The operational footprint and activity range of drone development organization, Northeast UAS Airspace Integration Research Alliance (NUAIR), is set to get considerably larger through its participation in a new US-Canadian consortium aiming to create what it calls “the first international advanced air mobility (AAM) corridor” between New York and Quebec.
As DroneDJ reported when word of the plan arose last month, NUAIR said it had begun working with Quebec-based vertiport infrastructure design, construction, and management company Vports to study the feasibility of establishing an AAM corridor between Syracuse International Airport and Quebec. That effort bore fruit this week with the two groups officially launching a consortium to fulfill that objective with a handful of other partners from both countries.
In making the announcement, NUAIR said the project will begin test flights of AAM electric takeoff and landing (eVTOL) aircraft for planned cargo transport services sometime next year.
In addition to specifying the exact contours of the corridor and running trials of requisite operational tech – specifically air traffic systems compatible with those for traditional craft – the project aims to expand the ecosystem already growing from NUAIR’s ongoing work developing drone and other uncrewed air vehicles. It has done so through increasingly diversified activity within its 50-mile dedicated flight zone between Griffiss International Airport in Rome and Syracuse International Airport in central New York.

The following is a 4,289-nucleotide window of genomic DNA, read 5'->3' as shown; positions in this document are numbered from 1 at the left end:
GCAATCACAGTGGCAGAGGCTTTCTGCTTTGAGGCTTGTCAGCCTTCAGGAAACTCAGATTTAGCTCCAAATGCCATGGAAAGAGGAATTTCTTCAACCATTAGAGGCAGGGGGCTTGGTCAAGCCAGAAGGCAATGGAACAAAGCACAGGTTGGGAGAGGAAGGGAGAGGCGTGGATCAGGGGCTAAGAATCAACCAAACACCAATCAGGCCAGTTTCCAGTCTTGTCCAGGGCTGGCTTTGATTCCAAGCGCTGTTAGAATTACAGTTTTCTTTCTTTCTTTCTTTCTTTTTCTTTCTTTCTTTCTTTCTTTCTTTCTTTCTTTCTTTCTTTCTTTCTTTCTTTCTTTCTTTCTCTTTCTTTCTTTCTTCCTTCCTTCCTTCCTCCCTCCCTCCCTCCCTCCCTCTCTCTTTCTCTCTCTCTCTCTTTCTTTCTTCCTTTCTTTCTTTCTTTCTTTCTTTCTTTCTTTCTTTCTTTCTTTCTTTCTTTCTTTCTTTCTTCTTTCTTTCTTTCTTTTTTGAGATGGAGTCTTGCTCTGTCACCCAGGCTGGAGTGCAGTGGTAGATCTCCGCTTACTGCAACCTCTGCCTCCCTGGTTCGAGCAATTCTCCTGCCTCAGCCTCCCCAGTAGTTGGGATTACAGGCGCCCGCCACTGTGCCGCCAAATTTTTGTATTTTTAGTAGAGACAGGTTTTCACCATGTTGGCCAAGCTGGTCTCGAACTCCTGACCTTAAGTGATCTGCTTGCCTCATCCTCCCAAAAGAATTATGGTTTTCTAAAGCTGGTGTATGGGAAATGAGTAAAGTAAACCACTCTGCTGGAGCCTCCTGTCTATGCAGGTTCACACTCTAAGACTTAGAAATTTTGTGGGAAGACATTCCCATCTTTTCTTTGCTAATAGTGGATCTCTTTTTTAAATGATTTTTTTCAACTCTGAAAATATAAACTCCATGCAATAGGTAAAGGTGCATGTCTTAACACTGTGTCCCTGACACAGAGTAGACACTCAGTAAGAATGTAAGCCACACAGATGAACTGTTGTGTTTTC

Just last month, that work got a major boost when the Federal Aviation Administration authorized beyond visual line of sight drone flights that had been limited to certain parts of the corridor to begin operating across its entire expanse. That will presumably facilitate NUAIR’s efforts to eventually seek similar approval for testing automated AAM cargo craft in the international corridor between the Syracuse airport and Vports’ vertiport in Mirabel, Quebec.
NUAIR says a recent study estimated that fully developed drone and AAM transport and other services could create as many as 8,100 full-time jobs, and generate $1.3 billion in income for the central New York area by 2040. The drive to make the state a dynamo of emerging eVTOL activities – a kind of Silicon Valley of the skies – led state officials last month to provide an additional $21 million in funding to NUAIR from their “Central New York Rising” Upstate Revitalization Initiative.
Yet CEO Ken Stewart says the benefits of NUAIR’s work to unleash the potentials of new air activities promise to reach far beyond its central New York base, which its consortium work establishing the international AAM corridor will seek to demonstrate.
“There are currently over 5,000 underutilized regional airports throughout the United States,” Stewart said. “The development of this international AAM corridor between Syracuse, NY and Montreal will help lay the foundation for regional air mobility operations for those underutilized airports, assisting with cargo deliveries and strengthening United States supply chains. NUAIR will build on the foundation of its 50-mile UAS Corridor, and UAS traffic management systems and our work with NASA on Vertiport Automation Systems to integrate this next generation aircraft into America’s national airspace.”